Pour two to three cups of high-quality bone broth or flavorful stock into the roux. Adjust the heat up to medium, simmering the roux and the liquid together while stirring constantly. It is important to continuously whisk to avoid lumps.
When developing the skills on how to make gravy from scratch, the amount of cook time needed will vary pending on how thick of a gravy you’re aiming for. It should take 4-8 minutes to morph into a velvety sauce. If you use two cups of liquid, you’ll end up with a thicker gravy. If you use three cups of liquid, your initial gravy will be a bit thinner.
Once the gravy is thickened, season the gravy to your preference. Remove the gravy from the heat.
Brown gravy can be served right away or made in advance to be stored in the refrigerator or freezer. For a gourmet twist, you can always use pan juices from a roast and the skimmed fat from the drippings in lieu of the stock and the butter. For everyday noshing, a no-drippings brown gravy is easier and just as belly-pleasing.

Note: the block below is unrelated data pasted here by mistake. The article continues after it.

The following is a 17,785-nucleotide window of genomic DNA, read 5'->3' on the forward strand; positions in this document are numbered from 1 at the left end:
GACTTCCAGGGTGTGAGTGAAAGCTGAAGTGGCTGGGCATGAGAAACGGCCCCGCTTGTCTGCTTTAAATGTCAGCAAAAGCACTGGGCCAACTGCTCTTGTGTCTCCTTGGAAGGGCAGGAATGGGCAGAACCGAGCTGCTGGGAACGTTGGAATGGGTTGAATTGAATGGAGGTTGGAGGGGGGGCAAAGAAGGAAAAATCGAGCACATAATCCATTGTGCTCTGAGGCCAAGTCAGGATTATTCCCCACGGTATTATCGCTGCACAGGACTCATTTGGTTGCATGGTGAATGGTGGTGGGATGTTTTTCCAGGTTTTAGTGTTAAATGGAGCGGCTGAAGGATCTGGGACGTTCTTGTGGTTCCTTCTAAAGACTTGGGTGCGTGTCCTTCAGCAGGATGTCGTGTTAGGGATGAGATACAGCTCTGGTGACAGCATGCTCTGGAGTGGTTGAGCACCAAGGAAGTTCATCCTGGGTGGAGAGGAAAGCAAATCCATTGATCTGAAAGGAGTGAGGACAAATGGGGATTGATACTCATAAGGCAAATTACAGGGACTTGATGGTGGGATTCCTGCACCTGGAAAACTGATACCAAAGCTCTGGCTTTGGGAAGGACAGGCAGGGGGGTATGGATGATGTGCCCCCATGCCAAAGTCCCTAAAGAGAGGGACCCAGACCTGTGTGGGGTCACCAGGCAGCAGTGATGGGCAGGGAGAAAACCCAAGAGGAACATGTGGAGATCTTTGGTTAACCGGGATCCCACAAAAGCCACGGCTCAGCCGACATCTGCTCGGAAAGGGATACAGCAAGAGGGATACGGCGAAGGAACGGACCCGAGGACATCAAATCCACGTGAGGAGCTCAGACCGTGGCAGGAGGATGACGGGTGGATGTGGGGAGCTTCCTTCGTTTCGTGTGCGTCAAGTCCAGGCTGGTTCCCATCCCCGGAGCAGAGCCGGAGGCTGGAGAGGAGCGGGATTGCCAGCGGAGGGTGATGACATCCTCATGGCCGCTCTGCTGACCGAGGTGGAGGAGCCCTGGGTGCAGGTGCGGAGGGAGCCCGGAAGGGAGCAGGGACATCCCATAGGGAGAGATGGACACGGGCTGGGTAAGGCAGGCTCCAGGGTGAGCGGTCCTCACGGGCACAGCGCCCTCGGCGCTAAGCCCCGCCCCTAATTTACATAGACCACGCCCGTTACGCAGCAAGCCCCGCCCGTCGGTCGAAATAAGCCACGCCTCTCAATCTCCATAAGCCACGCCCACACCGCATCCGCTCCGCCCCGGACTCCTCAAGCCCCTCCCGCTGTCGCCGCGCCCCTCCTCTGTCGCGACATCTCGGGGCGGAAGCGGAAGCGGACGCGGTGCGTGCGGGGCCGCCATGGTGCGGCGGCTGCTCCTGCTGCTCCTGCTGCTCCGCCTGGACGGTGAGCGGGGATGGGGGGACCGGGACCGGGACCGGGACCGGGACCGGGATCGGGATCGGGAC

Now that you’ve figured out how to make brown gravy from scratch, let’s dig into some other gravies you may want to cook.
White gravy is a country cousin to brown gravy. So, the steps and techniques you’ll use for how to make white gravy from scratch are similar.
What is white gravy? White gravy is a staple of Southern cooking in the United States. It’s a creamy, dairy-based gravy with a peppery kick. It’s often served over fluffy buttermilk biscuits or ladled atop chicken-fried steak.
A foundational step in how to make gravy from scratch, you’ll start with a simple roux. Melt two tablespoons of butter and two tablespoons of flour together. Next, pour in two to three cups of whole milk, whisking constantly over medium heat. Keep stirring until the gravy has significantly thickened, about 3-8 minutes, depending on how cold your milk is to start. You can now season your white gravy with salt and pepper. Since milk is less seasoned than stock, you’ll want to be generous with the black pepper and salt to add flavor.